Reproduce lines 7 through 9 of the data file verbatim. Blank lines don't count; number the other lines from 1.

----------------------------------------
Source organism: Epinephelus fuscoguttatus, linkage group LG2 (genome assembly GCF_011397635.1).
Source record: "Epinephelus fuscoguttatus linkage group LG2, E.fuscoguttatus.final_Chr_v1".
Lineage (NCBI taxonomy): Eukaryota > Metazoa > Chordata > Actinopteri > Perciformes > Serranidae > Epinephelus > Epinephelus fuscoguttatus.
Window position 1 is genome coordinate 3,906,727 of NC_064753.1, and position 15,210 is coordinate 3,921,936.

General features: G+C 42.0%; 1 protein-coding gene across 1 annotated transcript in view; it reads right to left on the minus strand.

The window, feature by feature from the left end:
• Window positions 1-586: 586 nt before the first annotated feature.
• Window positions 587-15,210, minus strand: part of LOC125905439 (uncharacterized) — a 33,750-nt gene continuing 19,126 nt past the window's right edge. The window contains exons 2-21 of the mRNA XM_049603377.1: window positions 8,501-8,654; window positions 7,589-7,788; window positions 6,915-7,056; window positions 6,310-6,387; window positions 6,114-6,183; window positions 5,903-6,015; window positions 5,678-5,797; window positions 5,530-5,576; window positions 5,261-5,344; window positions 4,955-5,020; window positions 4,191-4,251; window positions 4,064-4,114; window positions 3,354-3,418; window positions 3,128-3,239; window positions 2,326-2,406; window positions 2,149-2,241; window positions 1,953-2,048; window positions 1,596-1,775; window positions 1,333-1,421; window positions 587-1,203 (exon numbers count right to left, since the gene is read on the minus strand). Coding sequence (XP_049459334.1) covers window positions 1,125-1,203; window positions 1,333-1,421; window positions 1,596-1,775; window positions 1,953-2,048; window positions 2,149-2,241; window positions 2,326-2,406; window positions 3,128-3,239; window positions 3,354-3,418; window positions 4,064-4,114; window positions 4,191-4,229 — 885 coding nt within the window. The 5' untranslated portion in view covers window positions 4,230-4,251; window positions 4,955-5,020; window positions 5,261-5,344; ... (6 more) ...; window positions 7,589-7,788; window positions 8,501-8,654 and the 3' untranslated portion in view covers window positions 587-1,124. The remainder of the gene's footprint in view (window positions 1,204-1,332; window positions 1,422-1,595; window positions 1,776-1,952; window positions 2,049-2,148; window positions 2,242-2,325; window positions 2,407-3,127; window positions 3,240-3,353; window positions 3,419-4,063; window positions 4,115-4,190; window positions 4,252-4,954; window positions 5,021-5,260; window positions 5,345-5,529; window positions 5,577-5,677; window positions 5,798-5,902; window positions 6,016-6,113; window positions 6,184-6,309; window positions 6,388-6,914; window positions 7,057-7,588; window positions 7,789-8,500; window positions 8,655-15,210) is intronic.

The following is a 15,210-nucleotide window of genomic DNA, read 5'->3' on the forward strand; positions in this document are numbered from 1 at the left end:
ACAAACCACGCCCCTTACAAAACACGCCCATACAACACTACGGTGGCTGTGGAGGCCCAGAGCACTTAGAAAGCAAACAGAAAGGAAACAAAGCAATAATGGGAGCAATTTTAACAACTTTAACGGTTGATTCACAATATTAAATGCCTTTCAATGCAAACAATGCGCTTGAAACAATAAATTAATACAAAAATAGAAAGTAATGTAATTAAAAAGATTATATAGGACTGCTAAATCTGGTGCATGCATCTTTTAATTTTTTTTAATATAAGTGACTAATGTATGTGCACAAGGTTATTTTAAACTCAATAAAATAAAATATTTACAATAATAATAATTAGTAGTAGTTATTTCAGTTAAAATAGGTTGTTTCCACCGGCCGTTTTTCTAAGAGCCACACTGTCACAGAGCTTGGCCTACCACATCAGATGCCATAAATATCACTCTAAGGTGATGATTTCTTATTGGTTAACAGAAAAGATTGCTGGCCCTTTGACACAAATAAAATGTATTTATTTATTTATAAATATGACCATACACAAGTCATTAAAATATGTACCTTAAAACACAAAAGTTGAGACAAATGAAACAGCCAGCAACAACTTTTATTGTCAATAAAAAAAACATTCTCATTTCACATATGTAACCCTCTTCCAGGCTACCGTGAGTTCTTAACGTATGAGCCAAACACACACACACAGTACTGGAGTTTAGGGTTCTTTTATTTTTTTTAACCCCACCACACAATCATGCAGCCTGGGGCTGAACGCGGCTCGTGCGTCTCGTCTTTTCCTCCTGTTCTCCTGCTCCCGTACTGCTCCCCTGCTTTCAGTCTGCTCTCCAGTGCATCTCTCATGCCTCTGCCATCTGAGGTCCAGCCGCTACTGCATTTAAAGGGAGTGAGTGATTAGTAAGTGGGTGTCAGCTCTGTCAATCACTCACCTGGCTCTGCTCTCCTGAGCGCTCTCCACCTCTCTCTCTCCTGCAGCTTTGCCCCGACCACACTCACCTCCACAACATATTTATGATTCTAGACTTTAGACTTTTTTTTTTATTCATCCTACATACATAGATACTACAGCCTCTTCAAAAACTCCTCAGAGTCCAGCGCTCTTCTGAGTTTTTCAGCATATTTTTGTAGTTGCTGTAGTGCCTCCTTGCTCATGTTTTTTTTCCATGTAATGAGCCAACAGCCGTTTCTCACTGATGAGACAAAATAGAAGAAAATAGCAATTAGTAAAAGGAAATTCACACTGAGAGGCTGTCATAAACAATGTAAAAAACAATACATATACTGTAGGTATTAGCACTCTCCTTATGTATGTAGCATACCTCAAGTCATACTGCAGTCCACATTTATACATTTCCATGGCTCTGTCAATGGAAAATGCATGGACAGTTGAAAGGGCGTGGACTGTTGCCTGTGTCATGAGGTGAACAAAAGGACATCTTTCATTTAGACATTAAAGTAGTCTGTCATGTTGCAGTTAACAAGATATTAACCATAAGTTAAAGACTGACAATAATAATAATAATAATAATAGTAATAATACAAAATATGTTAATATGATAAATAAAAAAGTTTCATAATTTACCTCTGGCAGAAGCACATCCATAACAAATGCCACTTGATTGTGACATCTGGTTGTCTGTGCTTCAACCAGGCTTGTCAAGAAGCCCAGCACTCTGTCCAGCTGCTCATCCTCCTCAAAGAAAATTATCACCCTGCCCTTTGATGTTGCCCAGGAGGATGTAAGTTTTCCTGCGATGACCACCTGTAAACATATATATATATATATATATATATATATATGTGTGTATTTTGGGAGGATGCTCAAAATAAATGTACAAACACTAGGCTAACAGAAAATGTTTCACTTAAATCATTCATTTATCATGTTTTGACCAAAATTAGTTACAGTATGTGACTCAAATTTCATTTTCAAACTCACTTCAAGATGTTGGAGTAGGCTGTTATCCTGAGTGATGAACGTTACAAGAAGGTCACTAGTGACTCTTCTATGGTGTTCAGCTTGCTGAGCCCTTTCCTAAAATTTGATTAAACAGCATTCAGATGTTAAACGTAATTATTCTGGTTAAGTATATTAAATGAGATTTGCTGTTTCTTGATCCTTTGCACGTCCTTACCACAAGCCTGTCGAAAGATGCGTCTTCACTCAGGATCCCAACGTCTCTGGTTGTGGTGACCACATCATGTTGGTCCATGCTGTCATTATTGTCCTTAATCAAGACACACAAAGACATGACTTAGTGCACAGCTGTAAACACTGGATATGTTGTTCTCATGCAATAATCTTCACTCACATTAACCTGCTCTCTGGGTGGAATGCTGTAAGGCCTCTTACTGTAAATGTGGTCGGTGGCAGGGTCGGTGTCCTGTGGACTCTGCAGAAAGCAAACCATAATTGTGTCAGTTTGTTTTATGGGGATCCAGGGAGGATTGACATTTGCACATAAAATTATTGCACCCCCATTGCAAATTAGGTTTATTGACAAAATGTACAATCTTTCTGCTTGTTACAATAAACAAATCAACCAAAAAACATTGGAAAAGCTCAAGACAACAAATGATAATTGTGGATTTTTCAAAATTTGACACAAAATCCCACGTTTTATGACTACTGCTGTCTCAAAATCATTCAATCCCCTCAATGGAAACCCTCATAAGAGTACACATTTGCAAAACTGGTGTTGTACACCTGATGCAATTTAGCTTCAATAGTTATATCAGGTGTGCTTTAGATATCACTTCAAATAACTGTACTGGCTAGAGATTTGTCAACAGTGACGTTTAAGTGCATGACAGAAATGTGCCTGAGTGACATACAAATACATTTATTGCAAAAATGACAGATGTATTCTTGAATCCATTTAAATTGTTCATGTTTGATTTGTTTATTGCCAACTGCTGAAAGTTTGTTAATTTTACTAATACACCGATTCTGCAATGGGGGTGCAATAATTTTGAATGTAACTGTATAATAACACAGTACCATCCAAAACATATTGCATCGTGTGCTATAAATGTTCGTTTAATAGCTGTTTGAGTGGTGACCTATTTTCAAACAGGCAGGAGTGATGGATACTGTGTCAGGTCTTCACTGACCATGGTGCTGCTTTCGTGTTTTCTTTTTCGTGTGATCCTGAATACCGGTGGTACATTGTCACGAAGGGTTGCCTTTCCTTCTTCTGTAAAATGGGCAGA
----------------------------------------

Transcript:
• Window positions 1-586: 586 nt before the first annotated feature.
• Window positions 587-15,210, minus strand: part of LOC125905439 (uncharacterized) — a 33,750-nt gene continuing 19,126 nt past the window's right edge. The window contains exons 2-21 of the mRNA XM_049603377.1: window positions 8,501-8,654; window positions 7,589-7,788; window positions 6,915-7,056; window positions 6,310-6,387; window positions 6,114-6,183; window positions 5,903-6,015; window positions 5,678-5,797; window positions 5,530-5,576; window positions 5,261-5,344; window positions 4,955-5,020; window positions 4,191-4,251; window positions 4,064-4,114; window positions 3,354-3,418; window positions 3,128-3,239; window positions 2,326-2,406; window positions 2,149-2,241; window positions 1,953-2,048; window positions 1,596-1,775; window positions 1,333-1,421; window positions 587-1,203 (exon numbers count right to left, since the gene is read on the minus strand). Coding sequence (XP_049459334.1) covers window positions 1,125-1,203; window positions 1,333-1,421; window positions 1,596-1,775; window positions 1,953-2,048; window positions 2,149-2,241; window positions 2,326-2,406; window positions 3,128-3,239; window positions 3,354-3,418; window positions 4,064-4,114; window positions 4,191-4,229 — 885 coding nt within the window. The 5' untranslated portion in view covers window positions 4,230-4,251; window positions 4,955-5,020; window positions 5,261-5,344; ... (6 more) ...; window positions 7,589-7,788; window positions 8,501-8,654 and the 3' untranslated portion in view covers window positions 587-1,124. The remainder of the gene's footprint in view (window positions 1,204-1,332; window positions 1,422-1,595; window positions 1,776-1,952; window positions 2,049-2,148; window positions 2,242-2,325; window positions 2,407-3,127; window positions 3,240-3,353; window positions 3,419-4,063; window positions 4,115-4,190; window positions 4,252-4,954; window positions 5,021-5,260; window positions 5,345-5,529; window positions 5,577-5,677; window positions 5,798-5,902; window positions 6,016-6,113; window positions 6,184-6,309; window positions 6,388-6,914; window positions 7,057-7,588; window positions 7,789-8,500; window positions 8,655-15,210) is intronic.

The following is a 15,210-nucleotide window of genomic DNA, read 5'->3' on the forward strand; positions in this document are numbered from 1 at the left end: